Hawaii has been waiting for medical marijuana for a long time but now they have lab testing setup and are ready to go. While they have been figuring things out, one of the obvious hurdles other states that have legalized marijuana are contending with is the cash based transactions that have resulted in robberies. Hawaii has decided that it will allow patients to pay for their medical marijuana with the CanPay app instead of having to use cash for every transaction.
The CanPay app is being utilized by multiple states and transactions all link to the Safe Harbor Private Banking credit union in Colorado. Do you think Safe Harbor made a smart decision getting involved in state legal marijuana transactions?
HONOLULU — Hawaii said Tuesday that it aims to be the first state to have marijuana sales handled without cash, saying it wanted to avoid robberies and other crimes targeting dispensaries.
All of Hawaii’s eight licensed dispensaries have agreed to go cashless by Oct. 1, the governor’s office said. The dispensaries will ask patients to use a debit payment app to buy their pot instead of cash. The app is already an option for marijuana transactions in six states, including California and Colorado.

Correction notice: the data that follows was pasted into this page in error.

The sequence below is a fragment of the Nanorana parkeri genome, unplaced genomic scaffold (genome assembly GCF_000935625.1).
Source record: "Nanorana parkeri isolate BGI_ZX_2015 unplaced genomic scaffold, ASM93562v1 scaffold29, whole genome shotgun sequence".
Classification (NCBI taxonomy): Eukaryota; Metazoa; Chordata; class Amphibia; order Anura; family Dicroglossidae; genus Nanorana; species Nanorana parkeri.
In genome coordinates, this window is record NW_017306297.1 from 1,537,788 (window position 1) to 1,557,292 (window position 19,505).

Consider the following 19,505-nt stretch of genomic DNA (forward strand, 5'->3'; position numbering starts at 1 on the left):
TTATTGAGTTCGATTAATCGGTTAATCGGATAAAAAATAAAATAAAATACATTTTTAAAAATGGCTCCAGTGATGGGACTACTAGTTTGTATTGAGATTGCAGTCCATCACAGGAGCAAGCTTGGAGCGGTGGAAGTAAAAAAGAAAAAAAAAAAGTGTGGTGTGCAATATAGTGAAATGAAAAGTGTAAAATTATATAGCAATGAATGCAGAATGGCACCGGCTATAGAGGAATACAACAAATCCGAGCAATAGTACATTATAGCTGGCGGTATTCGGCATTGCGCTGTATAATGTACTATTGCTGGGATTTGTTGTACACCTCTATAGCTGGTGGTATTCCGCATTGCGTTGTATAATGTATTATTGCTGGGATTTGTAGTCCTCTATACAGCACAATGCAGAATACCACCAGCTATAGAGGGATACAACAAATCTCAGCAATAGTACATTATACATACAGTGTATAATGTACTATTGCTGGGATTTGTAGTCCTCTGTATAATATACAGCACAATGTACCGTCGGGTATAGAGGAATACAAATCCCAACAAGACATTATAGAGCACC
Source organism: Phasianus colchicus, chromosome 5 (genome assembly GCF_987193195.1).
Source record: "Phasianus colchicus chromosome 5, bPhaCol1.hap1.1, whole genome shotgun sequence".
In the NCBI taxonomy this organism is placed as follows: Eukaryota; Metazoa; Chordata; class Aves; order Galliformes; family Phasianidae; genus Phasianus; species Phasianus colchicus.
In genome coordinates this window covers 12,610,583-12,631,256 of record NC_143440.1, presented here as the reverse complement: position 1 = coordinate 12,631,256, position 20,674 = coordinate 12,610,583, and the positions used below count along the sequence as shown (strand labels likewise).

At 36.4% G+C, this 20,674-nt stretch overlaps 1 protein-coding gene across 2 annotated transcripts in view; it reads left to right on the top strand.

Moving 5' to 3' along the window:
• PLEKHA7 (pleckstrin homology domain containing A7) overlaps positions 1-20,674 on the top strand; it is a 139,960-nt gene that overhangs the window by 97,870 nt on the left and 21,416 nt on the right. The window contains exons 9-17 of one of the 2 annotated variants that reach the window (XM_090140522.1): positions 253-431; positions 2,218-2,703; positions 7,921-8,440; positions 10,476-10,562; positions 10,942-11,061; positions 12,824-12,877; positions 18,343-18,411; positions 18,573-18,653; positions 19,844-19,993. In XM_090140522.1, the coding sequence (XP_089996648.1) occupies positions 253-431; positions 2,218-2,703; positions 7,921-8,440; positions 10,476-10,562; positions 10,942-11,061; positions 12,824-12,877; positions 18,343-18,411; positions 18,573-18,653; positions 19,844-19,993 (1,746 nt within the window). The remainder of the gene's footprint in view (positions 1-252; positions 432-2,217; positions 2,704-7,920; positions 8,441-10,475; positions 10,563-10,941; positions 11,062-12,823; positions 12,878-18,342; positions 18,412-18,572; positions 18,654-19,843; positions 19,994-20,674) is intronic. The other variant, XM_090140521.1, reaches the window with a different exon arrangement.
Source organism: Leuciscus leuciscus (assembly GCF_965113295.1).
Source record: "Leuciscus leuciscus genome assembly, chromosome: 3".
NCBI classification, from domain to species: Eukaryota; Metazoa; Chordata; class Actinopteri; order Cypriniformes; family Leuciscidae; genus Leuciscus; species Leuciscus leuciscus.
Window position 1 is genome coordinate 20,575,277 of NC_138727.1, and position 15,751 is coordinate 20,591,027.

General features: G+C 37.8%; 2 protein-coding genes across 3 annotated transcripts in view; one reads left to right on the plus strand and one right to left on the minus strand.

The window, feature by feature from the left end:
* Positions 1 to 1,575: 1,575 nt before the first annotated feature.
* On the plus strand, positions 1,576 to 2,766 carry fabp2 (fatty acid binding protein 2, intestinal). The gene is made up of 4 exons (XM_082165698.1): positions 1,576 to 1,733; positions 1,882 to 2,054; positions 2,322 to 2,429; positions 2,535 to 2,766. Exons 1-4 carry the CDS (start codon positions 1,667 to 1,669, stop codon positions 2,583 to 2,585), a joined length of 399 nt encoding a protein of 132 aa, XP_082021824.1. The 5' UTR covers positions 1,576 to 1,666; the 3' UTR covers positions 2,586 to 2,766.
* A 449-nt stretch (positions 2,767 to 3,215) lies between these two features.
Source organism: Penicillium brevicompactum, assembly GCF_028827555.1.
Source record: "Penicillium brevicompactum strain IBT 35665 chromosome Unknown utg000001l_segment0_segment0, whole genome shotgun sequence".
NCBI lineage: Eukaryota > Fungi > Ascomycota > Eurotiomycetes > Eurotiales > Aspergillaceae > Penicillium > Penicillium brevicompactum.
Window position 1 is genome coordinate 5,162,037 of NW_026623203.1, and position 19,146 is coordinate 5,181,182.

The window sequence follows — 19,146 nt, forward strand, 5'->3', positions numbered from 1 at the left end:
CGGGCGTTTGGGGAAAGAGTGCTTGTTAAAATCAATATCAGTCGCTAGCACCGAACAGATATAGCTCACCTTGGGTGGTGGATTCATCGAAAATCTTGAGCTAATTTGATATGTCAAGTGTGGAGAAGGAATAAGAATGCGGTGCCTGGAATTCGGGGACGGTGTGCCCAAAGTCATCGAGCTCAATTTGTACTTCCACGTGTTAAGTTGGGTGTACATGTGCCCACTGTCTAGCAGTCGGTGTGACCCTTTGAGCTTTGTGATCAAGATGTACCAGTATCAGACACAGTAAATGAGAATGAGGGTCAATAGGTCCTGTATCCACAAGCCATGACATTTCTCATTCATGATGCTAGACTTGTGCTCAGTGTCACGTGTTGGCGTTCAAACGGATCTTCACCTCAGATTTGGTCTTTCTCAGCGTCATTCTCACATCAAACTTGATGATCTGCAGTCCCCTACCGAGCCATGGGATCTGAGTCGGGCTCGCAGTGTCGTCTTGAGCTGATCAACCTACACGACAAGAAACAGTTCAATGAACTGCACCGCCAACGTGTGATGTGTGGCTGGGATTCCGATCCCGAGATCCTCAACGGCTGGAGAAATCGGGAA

Iris Ikeda, the state’s financial institutions commissioner, told reporters at a news conference that state officials haven’t discussed whether people wanting to pay in cash will be turned away from dispensaries.
“Oct. 1 is our target date to try to go cashless as much as we can,” Ikeda said.
Helen Cho, director of the Honolulu-based Aloha Green dispensary, said dispensaries won’t be required to go cashless and the company won’t turn away patients who want to pay in cash. The dispensary will be encouraging people to use the cashless system, she said.
Many marijuana businesses use cash because banks fear pot money could expose them to legal trouble from the U.S. government, which regulates banking and still bans marijuana.
The debit app called CanPay uses a Colorado-based credit union to facilitate transactions. The Hawaii dispensaries will set up accounts with the credit union, called Safe Harbor Private Banking.
Under the cashless system, customers use their checking accounts to pay CanPay, which sends the payment to Safe Harbor.
Hawaii was still working on allowing prepaid, stored-value cards to be used an alternative for people who don’t have checking accounts, Ikeda said.
Becky Dansky, legislative counsel at Marijuana Policy Project, a Washington-based organization that aims to change federal law to allow states to determine their own marijuana policies, said it’s good to find alternatives to dealing with large amounts of cash.